A common use for Storyboard That is to help students create a plot diagram of the events from a story. Not only is this a great way to teach the parts of the plot, but it reinforces major events and helps students develop greater understanding of literary structures.
Students can create a storyboard capturing the narrative arc in a work with a six-cell storyboard containing the major parts of the plot diagram. For each cell, have students create a scene that follows the story in sequence using: Exposition, Conflict, Rising Action, Climax, Falling Action, and Resolution.
The novel begins in 2001, with the narrator, Amir, alluding to a phone call he received from his father’s friend Rahim Khan. He recalls something that happened in 1975, back when he lived in Afghanistan with his father, his father’s servant Ali, and Ali’s son Hassan. Ali and Hassan are Hazaras, and Amir is Pashtun. Baba, Amir’s father, is a successful businessman, and Amir never quite feels like he can live up to Baba’s expectations for him. He sees an upcoming kite tournament as a chance to make Baba proud.
Hassan is the best kite runner in Kabul, and doggedly loyal to Amir. Amir is slightly jealous of Hassan’s athletic abilities and his father’s kindness to him. Amir likes to read and write, but Baba has no patience for such things. Amir wins the tournament, and Hassan goes to run the final kite. When Amir goes to search for him, he finds him in an alley with Assef, a local bully who idolizes Hitler. He watches as Assef rapes Hassan, but he is too afraid to intervene.
Amir is ashamed for not helping Hassan, and avoids him. Eventually, he frames him for stealing and while Baba forgives him, Ali and Hassan leave anyway. In 1981, Baba and Amir flee the fighting in Afghanistan for California, where Baba works at a gas station. Amir graduates high school, and meets and marries Soraya, the daughter of a formerly powerful general. Baba dies of lung cancer, Amir becomes a writer, and Amir and Soraya discover they cannot have children.
In June 2001, Amir receives a call from Rahim Khan telling him that there is a way to be good again. Amir returns to Afghanistan to discover that Hassan had a son who is now orphaned after Hassan and his wife were killed. He also learns that Hassan is Baba’s son, his half-brother. Sohrab has been taken by Assef, who is now a Taliban official, and he is being sexually abused. Amir confronts Assef, who beats him viciously until he is saved when Sohrab shoots Assef in the eye with his slingshot.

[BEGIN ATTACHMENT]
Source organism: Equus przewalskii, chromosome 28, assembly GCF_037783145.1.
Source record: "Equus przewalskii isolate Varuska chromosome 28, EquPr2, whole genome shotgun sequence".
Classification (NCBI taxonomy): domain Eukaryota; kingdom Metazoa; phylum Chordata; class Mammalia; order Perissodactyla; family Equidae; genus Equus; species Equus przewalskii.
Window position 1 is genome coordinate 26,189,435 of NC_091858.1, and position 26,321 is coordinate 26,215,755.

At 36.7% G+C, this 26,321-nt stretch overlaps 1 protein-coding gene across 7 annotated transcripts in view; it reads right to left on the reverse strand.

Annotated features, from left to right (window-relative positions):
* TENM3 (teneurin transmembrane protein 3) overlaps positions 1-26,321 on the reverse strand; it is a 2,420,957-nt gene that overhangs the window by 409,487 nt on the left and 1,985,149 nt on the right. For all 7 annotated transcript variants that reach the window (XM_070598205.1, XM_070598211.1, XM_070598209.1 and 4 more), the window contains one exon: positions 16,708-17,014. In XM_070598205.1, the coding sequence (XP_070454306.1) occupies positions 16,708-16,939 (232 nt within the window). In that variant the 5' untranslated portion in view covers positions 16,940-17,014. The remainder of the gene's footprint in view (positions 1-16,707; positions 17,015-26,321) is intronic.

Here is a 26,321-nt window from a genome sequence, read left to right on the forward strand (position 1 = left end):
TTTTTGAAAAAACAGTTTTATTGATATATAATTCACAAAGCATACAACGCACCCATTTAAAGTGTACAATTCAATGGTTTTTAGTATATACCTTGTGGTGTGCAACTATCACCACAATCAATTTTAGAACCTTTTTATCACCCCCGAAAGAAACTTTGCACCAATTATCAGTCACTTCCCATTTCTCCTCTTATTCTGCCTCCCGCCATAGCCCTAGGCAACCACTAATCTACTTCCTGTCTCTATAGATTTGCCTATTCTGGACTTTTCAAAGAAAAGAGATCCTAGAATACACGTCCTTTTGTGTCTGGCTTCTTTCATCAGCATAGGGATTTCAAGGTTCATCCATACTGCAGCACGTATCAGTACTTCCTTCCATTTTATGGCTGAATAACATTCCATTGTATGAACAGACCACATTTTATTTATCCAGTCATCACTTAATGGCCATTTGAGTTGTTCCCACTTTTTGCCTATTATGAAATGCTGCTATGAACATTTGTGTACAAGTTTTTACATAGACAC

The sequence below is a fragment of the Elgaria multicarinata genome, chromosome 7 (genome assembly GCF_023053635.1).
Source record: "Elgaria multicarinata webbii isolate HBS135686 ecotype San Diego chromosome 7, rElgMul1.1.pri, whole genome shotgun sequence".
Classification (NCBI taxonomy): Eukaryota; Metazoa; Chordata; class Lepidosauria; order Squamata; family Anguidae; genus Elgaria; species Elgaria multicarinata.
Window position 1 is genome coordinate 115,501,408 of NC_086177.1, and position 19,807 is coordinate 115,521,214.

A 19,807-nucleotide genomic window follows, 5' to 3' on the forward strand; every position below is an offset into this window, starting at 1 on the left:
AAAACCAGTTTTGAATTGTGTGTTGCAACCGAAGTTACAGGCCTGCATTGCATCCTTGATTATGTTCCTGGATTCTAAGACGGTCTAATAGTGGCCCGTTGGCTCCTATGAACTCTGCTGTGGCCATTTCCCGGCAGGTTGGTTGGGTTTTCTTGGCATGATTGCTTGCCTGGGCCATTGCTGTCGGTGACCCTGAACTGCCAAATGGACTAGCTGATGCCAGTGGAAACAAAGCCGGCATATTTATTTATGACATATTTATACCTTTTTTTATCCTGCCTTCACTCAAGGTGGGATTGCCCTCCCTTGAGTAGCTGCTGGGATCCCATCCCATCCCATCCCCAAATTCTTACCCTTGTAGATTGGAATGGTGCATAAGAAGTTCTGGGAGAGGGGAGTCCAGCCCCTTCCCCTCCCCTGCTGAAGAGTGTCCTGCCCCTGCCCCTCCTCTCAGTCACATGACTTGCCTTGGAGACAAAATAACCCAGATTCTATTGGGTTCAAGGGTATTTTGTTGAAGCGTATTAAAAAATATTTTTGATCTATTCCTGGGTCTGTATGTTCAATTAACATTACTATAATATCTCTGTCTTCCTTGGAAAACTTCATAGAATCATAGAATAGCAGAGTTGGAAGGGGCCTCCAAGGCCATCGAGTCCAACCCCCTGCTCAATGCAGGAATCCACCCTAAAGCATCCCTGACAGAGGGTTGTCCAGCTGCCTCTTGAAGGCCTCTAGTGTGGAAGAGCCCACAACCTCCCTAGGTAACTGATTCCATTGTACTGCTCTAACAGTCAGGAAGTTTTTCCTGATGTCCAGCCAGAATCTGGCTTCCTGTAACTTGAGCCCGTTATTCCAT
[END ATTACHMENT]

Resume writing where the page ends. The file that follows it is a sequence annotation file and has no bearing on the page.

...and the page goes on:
Amir escapes with Sohrab, who is named after Hassan’s favorite story as a child, Rostam and Sohrab from the Shahnama. Farid brings him to a hospital in Peshawar. Initially, Rahim Khan told Amir that there was a couple who ran an orphanage in Peshawar who would take care of Sohrab, but he soon discovers that no couple ever existed. Rahim Khan was in poor health and has probably passed away. Amir takes Sohrab to Isalamabad, where he finds that Sohrab is withdrawn and afraid of being abandoned.
Amir and Soraya agree to bring Sohrab to America, but they are stonewalled by the American embassy because there is no way to prove Sohrab is an orphan. Amir tells Sohrab he might have to go back to the orphanage, and Sohrab attempts to commit suicide. When Sohrab recovers, Amir delivers the news that Soraya’s uncle can get him to America. They arrive in California, and Sohrab remains silent until they go kite-flying one day. Amir offers to run Sohrab’s kite, ”a thousand times over”, echoing Hassan’s own words to him.
Grade Level 9-10
Difficulty Level 2 (Reinforcing / Developing)
Type of Assignment Individual or Group
Type of Activity: Plot Diagrams and Narrative ArcsCommon Core Standards
(These instructions are completely customizable. After clicking "Use This Assignment With My Students", update the instructions on the Edit Tab of the assignment.)
Create a visual plot diagram of The Kite Runner.
(You can also create your own on Quick Rubric.)
| Proficient |
| Emerging |
| Beginning |
| Try Again |
Descriptive and Visual Elements
Cells have many descriptive elements, and provide the reader with a vivid representation.
Cells have many descriptive elements, but flow of cells may have been hard to understand.
Cells have few descriptive elements, or have visuals that make the work confusing.
Cells have few or no descriptive elements.
Textables have three or fewer spelling/grammar errors.
Textables have four or fewer spelling/grammar errors.
Textables have five or fewer spelling/grammar errors.
Textables have six or more spelling/grammar errors.
Evidence of Effort
Work is well written and carefully thought out. Student has done both peer and teacher editing.
Work is well written and carefully thought out. Student has either teacher or peer editing, but not both.
Student has done neither peer, nor teacher editing.
Work shows no evidence of any effort.
All parts of the plot are included in the diagram.
All parts of the plot are included in the diagram, but one or more is confusing.
Parts of the plot are missing from the diagram, and/or some aspects of the diagram make the plot difficult to follow.
Almost all of the parts of the plot are missing from the diagram, and/or some aspects of the diagram make the plot very difficult to follow.
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